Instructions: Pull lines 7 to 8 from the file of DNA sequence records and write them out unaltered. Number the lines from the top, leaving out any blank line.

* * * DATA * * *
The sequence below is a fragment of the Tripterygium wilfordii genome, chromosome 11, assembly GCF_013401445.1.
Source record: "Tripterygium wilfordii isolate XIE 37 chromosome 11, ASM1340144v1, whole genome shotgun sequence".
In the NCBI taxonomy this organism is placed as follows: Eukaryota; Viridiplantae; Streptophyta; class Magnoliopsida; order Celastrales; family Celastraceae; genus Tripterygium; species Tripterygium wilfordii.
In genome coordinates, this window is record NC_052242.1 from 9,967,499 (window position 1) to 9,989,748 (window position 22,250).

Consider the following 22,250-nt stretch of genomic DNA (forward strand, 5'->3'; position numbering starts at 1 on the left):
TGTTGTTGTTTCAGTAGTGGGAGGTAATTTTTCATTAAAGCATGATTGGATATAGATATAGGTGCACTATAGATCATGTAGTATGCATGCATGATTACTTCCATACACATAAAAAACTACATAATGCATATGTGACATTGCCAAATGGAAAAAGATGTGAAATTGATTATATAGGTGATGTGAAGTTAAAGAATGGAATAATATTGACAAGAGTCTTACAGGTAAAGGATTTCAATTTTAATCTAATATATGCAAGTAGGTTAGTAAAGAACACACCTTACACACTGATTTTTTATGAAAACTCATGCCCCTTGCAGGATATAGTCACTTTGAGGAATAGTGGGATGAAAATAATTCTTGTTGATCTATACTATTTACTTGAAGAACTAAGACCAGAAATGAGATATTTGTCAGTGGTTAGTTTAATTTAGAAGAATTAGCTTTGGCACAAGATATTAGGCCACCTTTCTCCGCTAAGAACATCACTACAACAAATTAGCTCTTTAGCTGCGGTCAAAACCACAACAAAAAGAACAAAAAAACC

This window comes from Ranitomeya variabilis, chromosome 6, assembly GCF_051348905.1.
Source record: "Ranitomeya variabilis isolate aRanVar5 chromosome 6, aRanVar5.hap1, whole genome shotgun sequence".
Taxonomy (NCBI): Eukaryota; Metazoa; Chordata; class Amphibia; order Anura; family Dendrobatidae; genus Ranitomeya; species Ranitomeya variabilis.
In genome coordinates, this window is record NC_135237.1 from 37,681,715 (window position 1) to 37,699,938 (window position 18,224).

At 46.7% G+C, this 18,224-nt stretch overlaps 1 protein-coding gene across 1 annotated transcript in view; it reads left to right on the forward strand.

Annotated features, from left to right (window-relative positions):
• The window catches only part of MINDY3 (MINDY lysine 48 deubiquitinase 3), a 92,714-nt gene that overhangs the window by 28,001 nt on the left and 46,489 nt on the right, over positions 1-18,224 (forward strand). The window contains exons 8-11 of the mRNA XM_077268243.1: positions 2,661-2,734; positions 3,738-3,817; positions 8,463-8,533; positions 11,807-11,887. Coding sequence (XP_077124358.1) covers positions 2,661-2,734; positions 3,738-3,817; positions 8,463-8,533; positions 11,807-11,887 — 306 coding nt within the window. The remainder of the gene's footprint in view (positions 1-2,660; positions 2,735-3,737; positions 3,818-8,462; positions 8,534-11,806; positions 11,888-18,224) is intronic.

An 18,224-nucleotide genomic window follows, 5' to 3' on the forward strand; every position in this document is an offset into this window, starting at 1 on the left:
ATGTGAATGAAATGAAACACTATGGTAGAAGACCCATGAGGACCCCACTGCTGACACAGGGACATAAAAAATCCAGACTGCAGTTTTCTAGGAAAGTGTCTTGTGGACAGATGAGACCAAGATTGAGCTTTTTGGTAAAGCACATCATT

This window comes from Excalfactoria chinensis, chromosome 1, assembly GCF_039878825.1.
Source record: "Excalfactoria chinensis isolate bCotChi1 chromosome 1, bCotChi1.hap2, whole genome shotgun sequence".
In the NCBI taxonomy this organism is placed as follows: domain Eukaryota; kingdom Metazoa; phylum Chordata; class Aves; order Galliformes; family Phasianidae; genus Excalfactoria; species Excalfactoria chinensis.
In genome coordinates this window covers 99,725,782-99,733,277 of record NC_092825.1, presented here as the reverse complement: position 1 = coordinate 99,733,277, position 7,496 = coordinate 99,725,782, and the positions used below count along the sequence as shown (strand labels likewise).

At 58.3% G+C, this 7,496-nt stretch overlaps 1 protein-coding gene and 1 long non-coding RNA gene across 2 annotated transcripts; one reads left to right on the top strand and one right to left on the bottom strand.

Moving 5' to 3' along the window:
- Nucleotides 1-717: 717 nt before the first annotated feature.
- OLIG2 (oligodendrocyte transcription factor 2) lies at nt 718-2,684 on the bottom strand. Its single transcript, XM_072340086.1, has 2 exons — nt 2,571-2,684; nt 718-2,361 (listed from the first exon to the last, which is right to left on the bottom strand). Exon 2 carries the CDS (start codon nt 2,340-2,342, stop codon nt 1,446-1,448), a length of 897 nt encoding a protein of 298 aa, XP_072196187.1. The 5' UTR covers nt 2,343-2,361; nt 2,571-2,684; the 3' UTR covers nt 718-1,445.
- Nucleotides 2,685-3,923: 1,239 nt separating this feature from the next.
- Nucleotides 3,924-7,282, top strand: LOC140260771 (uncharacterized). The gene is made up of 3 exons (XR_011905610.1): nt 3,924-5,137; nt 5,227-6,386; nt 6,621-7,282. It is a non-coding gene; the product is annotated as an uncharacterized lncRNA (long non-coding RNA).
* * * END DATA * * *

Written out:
This window comes from Ranitomeya variabilis, chromosome 6, assembly GCF_051348905.1.
Source record: "Ranitomeya variabilis isolate aRanVar5 chromosome 6, aRanVar5.hap1, whole genome shotgun sequence".